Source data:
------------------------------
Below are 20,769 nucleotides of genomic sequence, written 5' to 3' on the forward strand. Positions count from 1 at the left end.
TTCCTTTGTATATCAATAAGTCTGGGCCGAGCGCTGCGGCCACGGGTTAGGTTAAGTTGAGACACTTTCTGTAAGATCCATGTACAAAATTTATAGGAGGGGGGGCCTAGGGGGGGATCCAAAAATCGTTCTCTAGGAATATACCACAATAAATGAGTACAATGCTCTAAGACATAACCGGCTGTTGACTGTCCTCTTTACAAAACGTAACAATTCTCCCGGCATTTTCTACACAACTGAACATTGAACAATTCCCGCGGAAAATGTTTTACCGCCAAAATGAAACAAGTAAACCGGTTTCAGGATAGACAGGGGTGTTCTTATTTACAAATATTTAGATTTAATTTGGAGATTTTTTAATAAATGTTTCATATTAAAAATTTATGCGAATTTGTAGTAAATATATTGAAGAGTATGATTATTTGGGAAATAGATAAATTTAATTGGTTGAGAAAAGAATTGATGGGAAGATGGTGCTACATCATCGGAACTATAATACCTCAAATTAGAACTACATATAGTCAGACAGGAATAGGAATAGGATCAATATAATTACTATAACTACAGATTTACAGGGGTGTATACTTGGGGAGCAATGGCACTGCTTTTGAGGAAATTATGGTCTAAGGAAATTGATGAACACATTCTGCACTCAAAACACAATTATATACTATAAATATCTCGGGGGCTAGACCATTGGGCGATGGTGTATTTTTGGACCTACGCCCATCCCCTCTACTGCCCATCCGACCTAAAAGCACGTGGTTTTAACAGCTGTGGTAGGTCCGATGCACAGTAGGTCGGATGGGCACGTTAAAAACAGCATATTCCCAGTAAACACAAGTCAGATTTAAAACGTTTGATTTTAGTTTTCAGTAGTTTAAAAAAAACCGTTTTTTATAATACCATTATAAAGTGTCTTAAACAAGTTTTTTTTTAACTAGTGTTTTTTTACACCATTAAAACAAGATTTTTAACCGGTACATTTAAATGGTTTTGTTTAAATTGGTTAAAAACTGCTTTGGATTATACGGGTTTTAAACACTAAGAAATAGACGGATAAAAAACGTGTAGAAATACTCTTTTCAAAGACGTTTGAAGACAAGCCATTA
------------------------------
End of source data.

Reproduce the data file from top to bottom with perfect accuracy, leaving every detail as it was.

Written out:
Below are 20,769 nucleotides of genomic sequence, written 5' to 3' on the forward strand. Positions count from 1 at the left end.
TTCCTTTGTATATCAATAAGTCTGGGCCGAGCGCTGCGGCCACGGGTTAGGTTAAGTTGAGACACTTTCTGTAAGATCCATGTACAAAATTTATAGGAGGGGGGGCCTAGGGGGGGATCCAAAAATCGTTCTCTAGGAATATACCACAATAAATGAGTACAATGCTCTAAGACATAACCGGCTGTTGACTGTCCTCTTTACAAAACGTAACAATTCTCCCGGCATTTTCTACACAACTGAACATTGAACAATTCCCGCGGAAAATGTTTTACCGCCAAAATGAAACAAGTAAACCGGTTTCAGGATAGACAGGGGTGTTCTTATTTACAAATATTTAGATTTAATTTGGAGATTTTTTAATAAATGTTTCATATTAAAAATTTATGCGAATTTGTAGTAAATATATTGAAGAGTATGATTATTTGGGAAATAGATAAATTTAATTGGTTGAGAAAAGAATTGATGGGAAGATGGTGCTACATCATCGGAACTATAATACCTCAAATTAGAACTACATATAGTCAGACAGGAATAGGAATAGGATCAATATAATTACTATAACTACAGATTTACAGGGGTGTATACTTGGGGAGCAATGGCACTGCTTTTGAGGAAATTATGGTCTAAGGAAATTGATGAACACATTCTGCACTCAAAACACAATTATATACTATAAATATCTCGGGGGCTAGACCATTGGGCGATGGTGTATTTTTGGACCTACGCCCATCCCCTCTACTGCCCATCCGACCTAAAAGCACGTGGTTTTAACAGCTGTGGTAGGTCCGATGCACAGTAGGTCGGATGGGCACGTTAAAAACAGCATATTCCCAGTAAACACAAGTCAGATTTAAAACGTTTGATTTTAGTTTTCAGTAGTTTAAAAAAAACCGTTTTTTATAATACCATTATAAAGTGTCTTAAACAAGTTTTTTTTTAACTAGTGTTTTTTTACACCATTAAAACAAGATTTTTAACCGGTACATTTAAATGGTTTTGTTTAAATTGGTTAAAAACTGCTTTGGATTATACGGGTTTTAAACACTAAGAAATAGACGGATAAAAAACGTGTAGAAATACTCTTTTCAAAGACGTTTGAAGACAAGCCATTA